"I appeared last before the SIP in October 13, 1999 after intense torture that I cannot forget and my statement to them was like a visa that they needed to begin my prosecution. It was under duress that I made it.

'If the prosecution has seen the torture and in any of us and the conditions we were subjected to, they would never have accepted this case," he told the court;' displaying scars of burns in his stomach which he claimed was as a result of the tortures he received.

He said the statement which he described as a dictation became a visa because it was on account of it that he was taken to Lagos for prosecution. 'It was a dictation. I decided to do that so that I would be sent to court or the prisons so that I can see my lawyers. For one year, I could not set my eyes on my lawyers or members of my family,' he said.

Attempt by the prosecution counsel to ask him questions on the content of the statement he (Al-Mustapha) allegedly made to the SIP received stern opposition from the defence counsel, Olalekan Ojo.

Ojo said: "Objection my lord. The statement he is referring to has not been tendered before this court. It is elementary to ask questions on a document that is not before my lordship. I am vehemently opposing this question unless my colleagues will cite an authority. Questions on the content of the statement cannot be raised unless the statement is admitted as evidence before the court." An objection Justice Dada upheld.

He denied knowing the closely late Pa Alfred Rewane and one Isaac Porbeni (whose life was also attempted on during the period), but admitted knowing the Guardian publisher Mr. Alex Ibru, whom he said was known to him because he was a minister under Abacha. He said that Pa Anthony Enahoro was a father to him.

He said the late elder statesman was always communicating with him in the prison before his demise. "Pa Enahoro was like a father to me. Until he died, we were communicating," he said, adding that he never ordered for the murder or arrest of all those mentioned.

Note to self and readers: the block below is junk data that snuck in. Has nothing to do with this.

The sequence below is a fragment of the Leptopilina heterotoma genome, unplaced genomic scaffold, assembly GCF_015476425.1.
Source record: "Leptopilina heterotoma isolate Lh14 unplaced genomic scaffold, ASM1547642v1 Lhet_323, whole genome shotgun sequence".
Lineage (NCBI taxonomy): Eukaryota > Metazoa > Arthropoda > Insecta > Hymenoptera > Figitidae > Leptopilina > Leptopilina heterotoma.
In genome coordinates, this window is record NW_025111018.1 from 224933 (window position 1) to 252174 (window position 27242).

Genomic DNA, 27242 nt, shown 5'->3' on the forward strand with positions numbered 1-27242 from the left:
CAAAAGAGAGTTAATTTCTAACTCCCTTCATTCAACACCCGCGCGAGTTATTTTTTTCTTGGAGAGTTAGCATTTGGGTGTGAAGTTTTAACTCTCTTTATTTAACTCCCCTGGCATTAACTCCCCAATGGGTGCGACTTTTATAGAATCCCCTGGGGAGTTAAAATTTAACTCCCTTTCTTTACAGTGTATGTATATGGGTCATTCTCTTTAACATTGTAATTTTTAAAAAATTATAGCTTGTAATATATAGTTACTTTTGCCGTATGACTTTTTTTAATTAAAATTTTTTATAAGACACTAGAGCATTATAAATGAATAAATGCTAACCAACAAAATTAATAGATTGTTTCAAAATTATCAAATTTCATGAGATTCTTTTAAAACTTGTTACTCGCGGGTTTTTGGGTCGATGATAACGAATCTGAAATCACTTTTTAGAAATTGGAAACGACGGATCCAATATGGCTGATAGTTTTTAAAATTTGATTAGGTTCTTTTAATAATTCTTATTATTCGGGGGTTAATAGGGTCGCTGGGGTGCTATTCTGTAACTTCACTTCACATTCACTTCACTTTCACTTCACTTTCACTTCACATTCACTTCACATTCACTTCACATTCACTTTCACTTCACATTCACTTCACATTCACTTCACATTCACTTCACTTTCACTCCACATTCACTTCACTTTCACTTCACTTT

He insisted that as the CSO to the head of state, he was not a member of the Military Ruling Council and so was not privy to any security decisions taken to arrest anybody. He maintained that had he belong to the group, he would have resigned or taken a different decision about certain issues that would have saved him the trial he is facing today. He also insisted that the Strike force where Rogers belong to was the creation of National Intelligence Bureau in March 1995 and that they do not take direct orders from him.

Al-Mustapha who declared that the Strike Force is a norm in every government was conceived with the primary responsibility of protecting the head of state from external attack while the body guard was primarily charged with the responsibility of being with VIP's at the Villa. He said that he was only interested in their routine functions, insisting that the Strike Force was never trained in Korea but locally.

He said: "I did not order the arrest of any political figure in the country during the administration of Abacha but I sent Rabo Lawal to confirm the planned burning of Abacha's properties in Lagos and not to checkmate the activities of NADECO in the state. In fact, it was the Garrison Command in Lagos led by retired General Patrick Azazi that was directed to take over protection of the said property".